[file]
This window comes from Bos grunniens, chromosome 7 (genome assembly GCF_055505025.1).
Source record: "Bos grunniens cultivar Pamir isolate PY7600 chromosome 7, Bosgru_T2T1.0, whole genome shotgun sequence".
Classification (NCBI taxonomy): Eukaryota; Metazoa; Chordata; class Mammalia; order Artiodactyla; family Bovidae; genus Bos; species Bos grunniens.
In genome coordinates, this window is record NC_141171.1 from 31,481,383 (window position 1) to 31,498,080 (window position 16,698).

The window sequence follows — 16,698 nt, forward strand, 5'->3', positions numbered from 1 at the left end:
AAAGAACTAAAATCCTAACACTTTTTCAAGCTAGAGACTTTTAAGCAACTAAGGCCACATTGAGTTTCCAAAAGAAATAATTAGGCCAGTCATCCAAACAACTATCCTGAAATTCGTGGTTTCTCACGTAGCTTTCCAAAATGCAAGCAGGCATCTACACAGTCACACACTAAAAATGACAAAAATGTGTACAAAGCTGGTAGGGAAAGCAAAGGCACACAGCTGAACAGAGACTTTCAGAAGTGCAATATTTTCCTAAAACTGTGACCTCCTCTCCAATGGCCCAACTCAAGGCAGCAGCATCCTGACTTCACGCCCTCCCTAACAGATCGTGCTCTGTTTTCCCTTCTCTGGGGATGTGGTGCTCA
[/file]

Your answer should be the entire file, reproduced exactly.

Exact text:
This window comes from Bos grunniens, chromosome 7 (genome assembly GCF_055505025.1).
Source record: "Bos grunniens cultivar Pamir isolate PY7600 chromosome 7, Bosgru_T2T1.0, whole genome shotgun sequence".
Classification (NCBI taxonomy): Eukaryota; Metazoa; Chordata; class Mammalia; order Artiodactyla; family Bovidae; genus Bos; species Bos grunniens.
In genome coordinates, this window is record NC_141171.1 from 31,481,383 (window position 1) to 31,498,080 (window position 16,698).

The window sequence follows — 16,698 nt, forward strand, 5'->3', positions numbered from 1 at the left end:
AAAGAACTAAAATCCTAACACTTTTTCAAGCTAGAGACTTTTAAGCAACTAAGGCCACATTGAGTTTCCAAAAGAAATAATTAGGCCAGTCATCCAAACAACTATCCTGAAATTCGTGGTTTCTCACGTAGCTTTCCAAAATGCAAGCAGGCATCTACACAGTCACACACTAAAAATGACAAAAATGTGTACAAAGCTGGTAGGGAAAGCAAAGGCACACAGCTGAACAGAGACTTTCAGAAGTGCAATATTTTCCTAAAACTGTGACCTCCTCTCCAATGGCCCAACTCAAGGCAGCAGCATCCTGACTTCACGCCCTCCCTAACAGATCGTGCTCTGTTTTCCCTTCTCTGGGGATGTGGTGCTCA